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Miss Marple/Carmelita Investigates

Posted by Lewis on January 09, 2004

In Reply to: A clue, perhaps... posted by Word Camel on January 08, 2004

: : : : : : : : : : This morning I heard a furniture store ad on the radio, and they were advertising "cocktail tables", among other items. It struck me as odd, because although in our house when I was growing up we always referred to the long, low table in front of the sofa as the "cocktail table", I've noticed that most people say "coffee table".

: : : : : : : : : : I wonder which is more common? Could one or the other be regional? I can't believe there's an actual difference (that they are distinct types of tables). I grew up in metropolitan New Jersey near New York City, from the early 1960's on...

: : : : : : : : : I always called it a cocktail table as well. I'm not sure which term is more popular, but they don't call it a "cocktail table book", do they? :)

: : : : : : : : Folks on White Oak Mountain (W.Va.) didn't drink cocktails. It was a "coffee table." I've never heard people refer to it as a cocktail table.

: : : : : : : New Joy-zee??
: : : : : : : A bit west of ya in New Yawk City we called it a coffee table.

: : : : : : :::: I've lived all over the states, and it's a coffee table in your home. Seems to me a cocktail table is that little round thing you sit at in Vegas, which holds two or four expensive drinks while you watch the stage show.

: : : : : M-W.com says they are the same thing. Coffee table dates from 1877, while cocktail table dates from 1939. "Coffee-table" as an adjective, as in "coffee-table book" dates from 1962.

: : : : : I'll say my gut feeling is that "cocktail table" was the trendy term back in the 1950's and into the 60's. Although my parents are anything but trendy... I'm gonna do some more research.

: : : : I can contribute one factlet -- cocktail parties were trendy in the 1920s. ("Listening to America" by Stuart Berg Flexner (Simon and Schuster, New York, 1982)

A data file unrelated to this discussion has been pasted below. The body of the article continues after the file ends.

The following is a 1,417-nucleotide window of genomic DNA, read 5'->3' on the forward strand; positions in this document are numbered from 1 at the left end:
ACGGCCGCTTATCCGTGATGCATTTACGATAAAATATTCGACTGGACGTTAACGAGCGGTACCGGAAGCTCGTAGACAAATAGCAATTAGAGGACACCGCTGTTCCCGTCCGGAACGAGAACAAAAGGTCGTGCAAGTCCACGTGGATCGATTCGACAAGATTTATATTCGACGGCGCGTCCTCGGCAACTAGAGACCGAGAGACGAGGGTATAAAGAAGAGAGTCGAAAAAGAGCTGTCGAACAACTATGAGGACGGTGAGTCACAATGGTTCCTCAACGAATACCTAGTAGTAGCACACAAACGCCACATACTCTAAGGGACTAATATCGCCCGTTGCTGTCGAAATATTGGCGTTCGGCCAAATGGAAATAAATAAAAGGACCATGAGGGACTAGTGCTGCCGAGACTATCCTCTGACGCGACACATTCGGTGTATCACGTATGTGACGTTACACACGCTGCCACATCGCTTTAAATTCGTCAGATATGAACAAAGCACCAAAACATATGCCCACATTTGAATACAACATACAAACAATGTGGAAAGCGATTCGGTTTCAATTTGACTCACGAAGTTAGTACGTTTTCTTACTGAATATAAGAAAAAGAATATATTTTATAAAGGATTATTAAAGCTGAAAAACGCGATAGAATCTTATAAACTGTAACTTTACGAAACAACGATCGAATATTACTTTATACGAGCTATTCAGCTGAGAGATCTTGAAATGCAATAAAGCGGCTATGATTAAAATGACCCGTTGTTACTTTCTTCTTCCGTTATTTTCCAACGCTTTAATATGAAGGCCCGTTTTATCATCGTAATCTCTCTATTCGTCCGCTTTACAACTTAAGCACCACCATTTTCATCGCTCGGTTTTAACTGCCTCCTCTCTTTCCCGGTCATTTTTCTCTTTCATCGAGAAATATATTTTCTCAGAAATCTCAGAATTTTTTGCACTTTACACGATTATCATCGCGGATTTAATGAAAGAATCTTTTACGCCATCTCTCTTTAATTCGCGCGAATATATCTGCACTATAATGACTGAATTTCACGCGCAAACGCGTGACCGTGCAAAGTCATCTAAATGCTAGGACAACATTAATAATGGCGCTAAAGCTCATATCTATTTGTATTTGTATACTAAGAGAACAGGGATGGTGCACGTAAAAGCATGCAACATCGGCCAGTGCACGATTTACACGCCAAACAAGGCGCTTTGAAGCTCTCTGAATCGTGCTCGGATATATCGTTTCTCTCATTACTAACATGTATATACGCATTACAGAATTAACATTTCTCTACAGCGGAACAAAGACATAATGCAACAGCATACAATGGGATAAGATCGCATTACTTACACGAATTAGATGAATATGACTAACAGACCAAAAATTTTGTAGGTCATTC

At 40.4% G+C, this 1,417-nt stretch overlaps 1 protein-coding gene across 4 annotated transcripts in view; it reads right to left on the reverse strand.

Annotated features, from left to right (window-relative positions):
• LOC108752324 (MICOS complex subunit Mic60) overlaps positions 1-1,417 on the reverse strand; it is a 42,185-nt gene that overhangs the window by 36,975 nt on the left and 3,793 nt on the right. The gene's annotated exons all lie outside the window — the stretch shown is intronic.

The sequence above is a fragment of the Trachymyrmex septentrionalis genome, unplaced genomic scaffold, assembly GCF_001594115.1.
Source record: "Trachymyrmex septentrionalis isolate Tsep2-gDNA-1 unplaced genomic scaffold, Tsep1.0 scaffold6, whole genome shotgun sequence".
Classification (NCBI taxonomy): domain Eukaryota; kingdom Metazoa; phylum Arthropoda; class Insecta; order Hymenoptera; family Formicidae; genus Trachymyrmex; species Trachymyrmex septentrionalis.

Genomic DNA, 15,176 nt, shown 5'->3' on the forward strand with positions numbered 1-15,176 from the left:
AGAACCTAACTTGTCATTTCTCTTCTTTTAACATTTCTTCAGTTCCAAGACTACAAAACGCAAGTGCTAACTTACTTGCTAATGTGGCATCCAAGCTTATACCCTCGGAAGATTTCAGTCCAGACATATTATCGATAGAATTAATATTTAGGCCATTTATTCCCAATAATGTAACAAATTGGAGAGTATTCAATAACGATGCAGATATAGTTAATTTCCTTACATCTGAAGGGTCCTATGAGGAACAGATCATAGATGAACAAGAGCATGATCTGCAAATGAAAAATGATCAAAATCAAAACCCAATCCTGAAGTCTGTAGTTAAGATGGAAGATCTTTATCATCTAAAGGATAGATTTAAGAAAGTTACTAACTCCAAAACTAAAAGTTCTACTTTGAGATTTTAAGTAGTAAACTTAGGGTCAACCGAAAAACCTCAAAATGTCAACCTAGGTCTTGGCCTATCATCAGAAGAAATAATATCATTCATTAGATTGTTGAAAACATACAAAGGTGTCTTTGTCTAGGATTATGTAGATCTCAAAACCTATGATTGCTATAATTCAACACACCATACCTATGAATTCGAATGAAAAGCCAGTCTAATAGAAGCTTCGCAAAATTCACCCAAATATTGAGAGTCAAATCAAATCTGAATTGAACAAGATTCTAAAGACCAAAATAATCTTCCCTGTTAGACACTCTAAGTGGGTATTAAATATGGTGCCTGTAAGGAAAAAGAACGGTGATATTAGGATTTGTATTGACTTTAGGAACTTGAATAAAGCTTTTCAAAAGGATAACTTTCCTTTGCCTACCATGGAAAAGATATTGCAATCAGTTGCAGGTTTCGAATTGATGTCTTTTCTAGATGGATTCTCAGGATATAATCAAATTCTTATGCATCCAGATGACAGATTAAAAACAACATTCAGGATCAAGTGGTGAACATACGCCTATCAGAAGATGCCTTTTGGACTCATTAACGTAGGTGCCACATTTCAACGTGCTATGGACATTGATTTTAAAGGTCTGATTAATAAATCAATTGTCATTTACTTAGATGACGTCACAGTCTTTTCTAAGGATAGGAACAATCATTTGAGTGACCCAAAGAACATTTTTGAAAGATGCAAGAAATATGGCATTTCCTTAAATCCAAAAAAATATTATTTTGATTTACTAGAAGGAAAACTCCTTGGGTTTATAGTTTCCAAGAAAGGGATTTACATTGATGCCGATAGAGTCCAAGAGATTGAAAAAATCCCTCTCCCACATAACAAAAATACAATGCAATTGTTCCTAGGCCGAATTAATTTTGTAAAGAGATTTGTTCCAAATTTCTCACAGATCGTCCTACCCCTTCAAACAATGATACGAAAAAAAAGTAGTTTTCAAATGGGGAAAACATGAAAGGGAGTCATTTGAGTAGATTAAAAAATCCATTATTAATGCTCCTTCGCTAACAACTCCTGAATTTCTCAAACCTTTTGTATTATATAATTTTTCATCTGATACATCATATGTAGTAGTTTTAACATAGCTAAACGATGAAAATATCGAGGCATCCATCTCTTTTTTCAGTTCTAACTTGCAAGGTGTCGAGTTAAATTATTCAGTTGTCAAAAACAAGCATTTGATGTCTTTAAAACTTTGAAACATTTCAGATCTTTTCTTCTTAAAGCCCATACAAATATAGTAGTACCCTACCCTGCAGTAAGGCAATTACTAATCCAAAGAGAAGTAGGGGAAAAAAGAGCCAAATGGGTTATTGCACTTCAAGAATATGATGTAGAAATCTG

: : : I googled "1950s interior design" "cocktail table" and got several hits, including:

: : : The Webtender: The History of the Cocktail Shaker

: : : "...By the end of the decade (1930s), shakers had become standard household objects, affordable to all. Every family had at least one shaker on the shelf. There were now cocktail shakers in the shape of bowling pins, dumbbells, town criers bells, and even in the shape of a lady's leg. The cocktail party had influenced fashion, furniture, and interior design. Coffee tables were now cocktail tables, and the little black dress, designed by Coco Chanel, went from fad to fashion, and is now an institution..."
: : : http://www.webtender.com/handbook/shaker.html

: : : That article mentions "The Thin Man," one of my favorite movies.

: :
: : I'm a bit bemused at such a late date for combining 'coffee' with 'table'. My knowledge of the history of furniture is rudimentary, but I recall low tables used in reception rooms/parlours back to the 1700s. I went round the chocolate museum in Brussels and they have a permanent exhibition on hot beverages. Coffee and cocao were being drunk in Europe well before 1880 and the silverware that I saw dated back to at least the 1700s. I'm not sure that the table upon which the sets were stood was always given a specific name - generically 'occasional' was the most popular, but it seems improbable that it took until 1887 for somebody to refer to it as a 'coffee' table.

: : Anybody know better?

: I am reading a history of the concept of Home by Witold Rybczynski. He was making the point that until relatively modern times, rooms served many different functions as did furniture. Anyone who has searched in vain for an antique coffee table will know that coffee tables as we know them, low to the ground, etc. are rare. The sofa and chair arrangements we know and love are also a relatively recent innovation. The French were the first (discounting the ancient Greeks) to design really comfortable upholstered sofas and chairs around the time of Louis XV and this is when tables began to be made for specific purposes. Interestingly, it's around this time that coffee houses spring up in places like London and become the precursors of institutions like Lloyds of London. (Sorry - I'm a bit all over the place here). Perhaps coffee and cocoa were seen as things consumed outside the home?

: Well, I hope you are happy - you've put a bee in my bonnet... I'm going off to research.

: Camelita
: Who doesn't have as much time on her hands as you migh thing from reading this

I was thinking that kind of period - low tables, beverage sets and French upholstery etc.
For some reason, coffee was 'the new ale' for a time - perhaps the caffeine had more impact than now or perhaps it was popular simply because it was companionable without intoxicating effect. Tea was too expensive for the hoi-poloi, so perhaps beans - which have more durability in transit than tea - were significantly cheaper and thus coffee (and cocoa) were affordable to the public at large?

I'll be interested in your discoveries.